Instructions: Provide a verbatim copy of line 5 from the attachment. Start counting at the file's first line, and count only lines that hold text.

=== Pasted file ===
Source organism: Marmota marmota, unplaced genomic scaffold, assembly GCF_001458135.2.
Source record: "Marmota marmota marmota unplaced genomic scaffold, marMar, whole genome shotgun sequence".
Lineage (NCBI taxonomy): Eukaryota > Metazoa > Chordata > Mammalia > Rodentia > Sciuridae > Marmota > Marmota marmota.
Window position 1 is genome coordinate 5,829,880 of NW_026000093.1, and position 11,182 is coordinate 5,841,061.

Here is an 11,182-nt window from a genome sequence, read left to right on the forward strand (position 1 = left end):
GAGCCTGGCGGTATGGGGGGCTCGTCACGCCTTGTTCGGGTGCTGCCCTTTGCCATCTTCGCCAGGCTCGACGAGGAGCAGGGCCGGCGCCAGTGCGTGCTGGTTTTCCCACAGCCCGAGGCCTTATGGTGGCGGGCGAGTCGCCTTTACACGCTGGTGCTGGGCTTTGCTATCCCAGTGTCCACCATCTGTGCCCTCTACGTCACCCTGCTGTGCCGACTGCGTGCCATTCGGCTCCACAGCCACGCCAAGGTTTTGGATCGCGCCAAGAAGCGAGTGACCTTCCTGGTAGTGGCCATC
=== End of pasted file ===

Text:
Here is an 11,182-nt window from a genome sequence, read left to right on the forward strand (position 1 = left end):